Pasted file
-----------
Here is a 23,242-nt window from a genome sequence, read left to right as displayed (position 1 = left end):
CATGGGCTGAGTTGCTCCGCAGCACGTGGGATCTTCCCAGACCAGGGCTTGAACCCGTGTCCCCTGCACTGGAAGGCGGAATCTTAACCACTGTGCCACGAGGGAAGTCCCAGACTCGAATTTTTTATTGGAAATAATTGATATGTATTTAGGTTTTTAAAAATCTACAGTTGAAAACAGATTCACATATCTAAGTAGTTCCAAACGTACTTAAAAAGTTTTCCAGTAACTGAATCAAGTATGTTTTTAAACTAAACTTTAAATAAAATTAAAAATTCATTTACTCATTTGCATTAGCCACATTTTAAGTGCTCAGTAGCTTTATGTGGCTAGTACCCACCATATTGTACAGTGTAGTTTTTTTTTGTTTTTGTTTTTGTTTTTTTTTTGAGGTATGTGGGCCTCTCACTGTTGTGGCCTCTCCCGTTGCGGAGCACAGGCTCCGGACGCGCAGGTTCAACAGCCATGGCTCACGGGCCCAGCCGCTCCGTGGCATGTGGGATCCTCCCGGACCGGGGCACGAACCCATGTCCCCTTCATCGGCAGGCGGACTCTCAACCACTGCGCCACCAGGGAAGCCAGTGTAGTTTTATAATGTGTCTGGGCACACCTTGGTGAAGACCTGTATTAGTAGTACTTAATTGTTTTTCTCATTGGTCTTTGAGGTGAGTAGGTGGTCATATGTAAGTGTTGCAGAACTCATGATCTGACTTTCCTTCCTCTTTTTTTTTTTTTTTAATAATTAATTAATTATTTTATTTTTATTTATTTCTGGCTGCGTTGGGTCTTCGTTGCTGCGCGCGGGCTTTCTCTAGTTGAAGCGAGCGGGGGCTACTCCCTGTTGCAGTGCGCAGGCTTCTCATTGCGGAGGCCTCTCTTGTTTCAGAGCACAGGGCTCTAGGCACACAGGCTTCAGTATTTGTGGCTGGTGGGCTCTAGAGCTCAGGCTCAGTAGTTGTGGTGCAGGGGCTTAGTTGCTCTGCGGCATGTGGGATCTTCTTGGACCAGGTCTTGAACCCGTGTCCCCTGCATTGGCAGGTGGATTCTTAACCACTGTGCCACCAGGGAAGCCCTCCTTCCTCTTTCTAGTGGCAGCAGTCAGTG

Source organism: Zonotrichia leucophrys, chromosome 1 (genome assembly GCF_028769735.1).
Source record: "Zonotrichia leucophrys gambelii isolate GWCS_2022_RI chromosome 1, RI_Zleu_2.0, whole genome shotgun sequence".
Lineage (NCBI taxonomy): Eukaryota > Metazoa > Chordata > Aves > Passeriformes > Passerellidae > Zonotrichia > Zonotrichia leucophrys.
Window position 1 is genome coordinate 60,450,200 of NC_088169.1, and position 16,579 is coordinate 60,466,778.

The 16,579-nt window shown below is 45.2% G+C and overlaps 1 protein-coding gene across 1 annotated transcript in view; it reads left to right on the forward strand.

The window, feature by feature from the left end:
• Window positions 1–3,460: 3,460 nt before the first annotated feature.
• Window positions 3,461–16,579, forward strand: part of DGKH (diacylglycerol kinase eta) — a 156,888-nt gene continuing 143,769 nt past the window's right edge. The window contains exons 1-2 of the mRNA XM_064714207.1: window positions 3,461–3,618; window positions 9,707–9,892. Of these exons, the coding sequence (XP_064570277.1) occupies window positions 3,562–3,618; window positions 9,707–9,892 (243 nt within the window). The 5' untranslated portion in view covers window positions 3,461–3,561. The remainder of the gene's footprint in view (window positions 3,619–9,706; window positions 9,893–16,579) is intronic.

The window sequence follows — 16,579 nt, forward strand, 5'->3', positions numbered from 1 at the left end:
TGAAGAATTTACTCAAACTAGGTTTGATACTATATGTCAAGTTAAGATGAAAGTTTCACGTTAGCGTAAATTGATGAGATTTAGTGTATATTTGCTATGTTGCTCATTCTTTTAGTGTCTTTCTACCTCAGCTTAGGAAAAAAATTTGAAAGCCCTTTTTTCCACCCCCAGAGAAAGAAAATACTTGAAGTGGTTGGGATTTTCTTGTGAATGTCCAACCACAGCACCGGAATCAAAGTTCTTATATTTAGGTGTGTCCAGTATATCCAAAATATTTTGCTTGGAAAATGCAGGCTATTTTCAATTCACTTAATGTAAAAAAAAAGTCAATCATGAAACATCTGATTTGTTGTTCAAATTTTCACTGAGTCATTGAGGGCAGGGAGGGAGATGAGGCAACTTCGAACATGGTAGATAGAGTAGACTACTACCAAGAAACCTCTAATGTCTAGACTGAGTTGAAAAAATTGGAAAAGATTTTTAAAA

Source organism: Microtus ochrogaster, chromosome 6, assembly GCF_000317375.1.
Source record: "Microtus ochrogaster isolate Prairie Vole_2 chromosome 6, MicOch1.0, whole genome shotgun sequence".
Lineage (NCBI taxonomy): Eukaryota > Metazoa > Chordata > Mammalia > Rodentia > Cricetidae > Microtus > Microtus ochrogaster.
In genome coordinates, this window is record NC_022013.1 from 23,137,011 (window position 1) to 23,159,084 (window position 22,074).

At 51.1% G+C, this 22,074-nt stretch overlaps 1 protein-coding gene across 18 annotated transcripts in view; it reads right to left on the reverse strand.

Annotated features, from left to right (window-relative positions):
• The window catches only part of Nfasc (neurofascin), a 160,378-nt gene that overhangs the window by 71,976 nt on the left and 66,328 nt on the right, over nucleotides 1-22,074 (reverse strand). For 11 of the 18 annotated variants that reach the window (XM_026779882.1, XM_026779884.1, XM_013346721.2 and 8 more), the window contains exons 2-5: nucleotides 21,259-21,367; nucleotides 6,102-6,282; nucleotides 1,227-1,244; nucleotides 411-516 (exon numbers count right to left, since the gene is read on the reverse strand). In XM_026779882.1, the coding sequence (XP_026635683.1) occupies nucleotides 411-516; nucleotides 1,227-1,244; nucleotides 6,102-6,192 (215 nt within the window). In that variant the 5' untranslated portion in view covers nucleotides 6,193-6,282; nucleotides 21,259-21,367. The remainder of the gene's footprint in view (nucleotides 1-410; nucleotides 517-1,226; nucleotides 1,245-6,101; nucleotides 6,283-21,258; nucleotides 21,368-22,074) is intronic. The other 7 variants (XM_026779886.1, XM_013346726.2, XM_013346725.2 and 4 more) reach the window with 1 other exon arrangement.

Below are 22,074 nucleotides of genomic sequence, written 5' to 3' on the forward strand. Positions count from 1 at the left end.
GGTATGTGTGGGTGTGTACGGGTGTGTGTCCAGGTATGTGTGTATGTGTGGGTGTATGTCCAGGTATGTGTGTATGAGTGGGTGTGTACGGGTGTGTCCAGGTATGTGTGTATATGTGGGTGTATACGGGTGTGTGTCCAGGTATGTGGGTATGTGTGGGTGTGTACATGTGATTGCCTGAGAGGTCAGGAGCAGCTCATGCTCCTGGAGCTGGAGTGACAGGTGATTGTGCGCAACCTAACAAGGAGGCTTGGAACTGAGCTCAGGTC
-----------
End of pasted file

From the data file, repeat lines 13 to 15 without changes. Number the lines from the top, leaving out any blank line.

Source organism: Microtus ochrogaster, chromosome 6, assembly GCF_000317375.1.
Source record: "Microtus ochrogaster isolate Prairie Vole_2 chromosome 6, MicOch1.0, whole genome shotgun sequence".
Lineage (NCBI taxonomy): Eukaryota > Metazoa > Chordata > Mammalia > Rodentia > Cricetidae > Microtus > Microtus ochrogaster.